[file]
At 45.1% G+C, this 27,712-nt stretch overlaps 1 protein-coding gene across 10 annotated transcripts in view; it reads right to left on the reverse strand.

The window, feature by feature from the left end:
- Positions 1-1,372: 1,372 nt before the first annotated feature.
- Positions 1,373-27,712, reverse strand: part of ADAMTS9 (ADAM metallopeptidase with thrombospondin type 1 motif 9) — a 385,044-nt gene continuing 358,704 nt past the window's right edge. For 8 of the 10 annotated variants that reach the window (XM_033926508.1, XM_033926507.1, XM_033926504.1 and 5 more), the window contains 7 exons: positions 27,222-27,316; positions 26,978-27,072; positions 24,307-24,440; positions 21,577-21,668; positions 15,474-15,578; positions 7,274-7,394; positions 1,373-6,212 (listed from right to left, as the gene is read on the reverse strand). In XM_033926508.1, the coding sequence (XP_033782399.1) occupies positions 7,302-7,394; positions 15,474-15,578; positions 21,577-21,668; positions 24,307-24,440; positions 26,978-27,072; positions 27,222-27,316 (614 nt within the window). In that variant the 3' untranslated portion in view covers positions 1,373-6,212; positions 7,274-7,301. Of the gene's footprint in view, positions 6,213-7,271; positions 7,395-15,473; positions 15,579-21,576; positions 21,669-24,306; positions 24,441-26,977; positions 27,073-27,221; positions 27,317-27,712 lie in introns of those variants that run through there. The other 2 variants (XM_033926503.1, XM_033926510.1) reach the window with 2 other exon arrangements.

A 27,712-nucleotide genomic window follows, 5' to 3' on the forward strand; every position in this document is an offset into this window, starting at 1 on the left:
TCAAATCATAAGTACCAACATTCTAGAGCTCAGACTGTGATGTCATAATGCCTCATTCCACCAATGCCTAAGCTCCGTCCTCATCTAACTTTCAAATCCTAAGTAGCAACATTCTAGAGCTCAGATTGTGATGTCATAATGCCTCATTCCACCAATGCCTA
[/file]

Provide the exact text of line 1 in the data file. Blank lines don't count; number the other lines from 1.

At 45.1% G+C, this 27,712-nt stretch overlaps 1 protein-coding gene across 10 annotated transcripts in view; it reads right to left on the reverse strand.